The 2017 Trump tax cuts allowed businesses to immediately expense research and development costs to make American businesses more productive and more competitive against foreign competitors, like China. Roughly 75 percent of R&D expenditures go toward wages and salaries and support 21 million total jobs. The lapse of immediate R&D expensing has hurt businesses that faced an unexpected higher tax bill, simply for hiring the workers needed to become more innovative. As Rep. Ron Estes (KS-04) noted, this has led to a dramatic slowdown in R&D in America. If the Trump tax cuts expire, more businesses, particularly manufacturers, will face a tough choice between investing in research and development and paying more taxes or falling behind their competitors.

Rep. Estes: “Since [research and development] amortization took effect, the growth rate of research and development has slowed dramatically from 6.6 percent, on average, over the previous five years, to less than one-half of one percent over the last 12 months. As companies spend far less on research and development, the sector is down by more than 14,000 jobs. Three-quarters of research and development spending is on wages and salaries, making R&D amortization, primarily a jobs issue. Mr. Treadway, as a businessman in the in the manufacturing space, can you tell us how the expiration of the provisions has impacted Erie Molded Packaging?”

Tom Tredway, Pennsylvania manufacturer: “For Erie Molded, the first year sort of caught us off guard. Immediately, we got a tax bill we weren’t expecting. Now, we can, of course, appreciate those expenses down the road later, but I need to make those decisions now and have that money to reinvest in my company and my people. Initially, it was money out of our pocket that we were not expecting. Looking to the future, we’ll still do some R&D, we’re going to look at it differently. It’s different math now. For us, it’s 90 percent. Sounds like the industry average is 75 percent goes to wages. I know that the more I put in R&D, the more I’m setting myself up for a higher tax bill every year. So it’s going to change the math for us. It’s a big problem.

Small Business Deduction Critical to Helping Small Businesses Compete Against Large Corporations

Small businesses received tax relief from the 20 percent small business deduction from the 2017 Trump tax reform. A lower tax burden is especially needed at a time when Main Street is facing the twin problems of Bidenflation and high interest rates. If this critical tax relief expires, small businesses could face a tax rate as high as 43.4 percent, a rate higher than that paid by large corporations. A small business owner shared with Rep. Lloyd Smucker (PA-11), chair of the Main Street Tax Team, how this deduction is a keystone for the survival of his business and jobs of his employees.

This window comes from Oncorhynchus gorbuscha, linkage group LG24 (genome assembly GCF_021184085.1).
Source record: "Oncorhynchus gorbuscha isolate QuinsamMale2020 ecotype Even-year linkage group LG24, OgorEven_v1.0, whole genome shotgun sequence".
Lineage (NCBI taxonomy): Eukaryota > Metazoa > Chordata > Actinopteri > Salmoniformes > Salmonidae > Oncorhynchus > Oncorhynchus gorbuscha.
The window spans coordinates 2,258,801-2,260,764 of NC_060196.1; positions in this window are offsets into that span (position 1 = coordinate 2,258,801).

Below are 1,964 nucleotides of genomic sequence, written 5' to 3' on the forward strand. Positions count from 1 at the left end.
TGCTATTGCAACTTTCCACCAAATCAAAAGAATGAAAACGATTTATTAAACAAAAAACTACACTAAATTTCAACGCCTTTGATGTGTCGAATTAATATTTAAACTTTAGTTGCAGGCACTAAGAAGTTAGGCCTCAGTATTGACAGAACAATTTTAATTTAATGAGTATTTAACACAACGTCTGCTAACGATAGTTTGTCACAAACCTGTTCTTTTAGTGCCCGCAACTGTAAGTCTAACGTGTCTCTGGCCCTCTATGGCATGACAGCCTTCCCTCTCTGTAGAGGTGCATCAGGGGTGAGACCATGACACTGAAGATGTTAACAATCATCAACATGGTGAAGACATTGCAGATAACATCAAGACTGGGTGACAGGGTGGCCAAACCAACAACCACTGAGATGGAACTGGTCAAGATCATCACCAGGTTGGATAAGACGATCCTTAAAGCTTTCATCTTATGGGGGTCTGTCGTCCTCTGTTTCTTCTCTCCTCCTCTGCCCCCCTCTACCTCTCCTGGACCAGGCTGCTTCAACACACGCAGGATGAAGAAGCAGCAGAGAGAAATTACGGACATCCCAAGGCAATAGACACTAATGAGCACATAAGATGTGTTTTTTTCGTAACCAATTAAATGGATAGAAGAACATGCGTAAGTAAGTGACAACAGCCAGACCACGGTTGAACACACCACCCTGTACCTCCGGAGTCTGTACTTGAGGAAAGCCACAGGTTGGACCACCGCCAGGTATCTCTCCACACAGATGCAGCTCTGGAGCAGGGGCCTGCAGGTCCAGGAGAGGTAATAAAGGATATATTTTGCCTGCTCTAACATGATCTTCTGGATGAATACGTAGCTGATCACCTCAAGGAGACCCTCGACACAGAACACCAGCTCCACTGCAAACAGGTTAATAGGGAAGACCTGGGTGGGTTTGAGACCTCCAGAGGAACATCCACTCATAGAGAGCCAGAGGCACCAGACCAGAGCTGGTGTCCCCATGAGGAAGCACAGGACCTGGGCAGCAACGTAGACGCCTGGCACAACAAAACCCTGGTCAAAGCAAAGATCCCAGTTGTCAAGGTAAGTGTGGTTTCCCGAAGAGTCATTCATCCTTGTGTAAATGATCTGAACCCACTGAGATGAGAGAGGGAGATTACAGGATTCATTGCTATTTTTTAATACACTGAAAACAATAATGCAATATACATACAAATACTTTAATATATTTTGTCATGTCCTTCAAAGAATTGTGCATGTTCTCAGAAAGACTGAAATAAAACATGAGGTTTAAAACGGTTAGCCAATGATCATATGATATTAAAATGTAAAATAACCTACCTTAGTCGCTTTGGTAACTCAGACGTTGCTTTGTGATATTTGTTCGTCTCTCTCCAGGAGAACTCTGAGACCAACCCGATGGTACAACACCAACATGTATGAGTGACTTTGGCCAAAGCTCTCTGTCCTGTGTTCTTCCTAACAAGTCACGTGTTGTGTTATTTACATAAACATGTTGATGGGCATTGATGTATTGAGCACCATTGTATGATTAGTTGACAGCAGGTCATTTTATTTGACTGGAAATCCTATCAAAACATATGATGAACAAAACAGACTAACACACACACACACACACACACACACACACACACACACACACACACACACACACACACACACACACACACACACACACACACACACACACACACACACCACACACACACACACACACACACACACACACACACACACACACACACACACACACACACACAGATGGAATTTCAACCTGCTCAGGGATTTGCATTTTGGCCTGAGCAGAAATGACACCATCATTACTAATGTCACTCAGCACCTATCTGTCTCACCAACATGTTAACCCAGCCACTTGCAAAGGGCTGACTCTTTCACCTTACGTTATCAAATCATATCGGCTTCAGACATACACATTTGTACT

Rep. Smucker: “I want to get back, Mr. Treadway, to the 199A. We’re gonna have to build support for that. We’re going to have people understand, even business owners, understand the impact of that…We’re working right now; we have tax teams that Chairman Smith has put together. We want to take this out and have people understand, the American people really understand the importance of this policy. Do you have any ideas for us? How do we how do we get out and talk about this?

Tom Tredway, Pennsylvania manufacturer: “It’s not the most straightforward of all the tax code, but it makes a ton of sense. For small businesses like us competing against corporations, if we don’t keep that in place, we’re now losing another step on the ladder when it comes to how we’re taxed.

President Biden’s Tax Hike Will Hurt Small Businesses

Small businesses need investment and capital to grow, expand, and hire employees. The barriers to accessing capital are often higher in distressed neighborhoods. The Biden Administration wants to raise the bar even higher with the President’s largest proposed tax hike on small businesses in American history. As Rep. Beth Van Duyne (TX-24) highlighted, Democrats’ attempt to soak Main Street with high taxes will lead to fewer small businesses in communities that could most benefit from new jobs and economic opportunity.

Rep. Van Duyne: “One of the areas I hope to address is looking at how small businesses access capital and the threats we see from this Administration. We even saw this a few weeks ago from the Treasury who repeated misguided attacks on the carried interest loophole. We’ve also seen this in every single budget that’s been put out by this President. Mr. Whiting, you started a venture fund to help provide capital to start companies. Can you discuss the challenges that some of these small businesses face and what would happen if we allow the 2017 tax cuts to expire?”

Drew Whiting, Erie civic leader: The challenges that they face are in getting the risk capital needed to grow, not at the very early stage, not when they’ve reached a point of somewhat success and product market fit. It’s really in that space, where they need angel investors and community investors to come to the aid of those companies.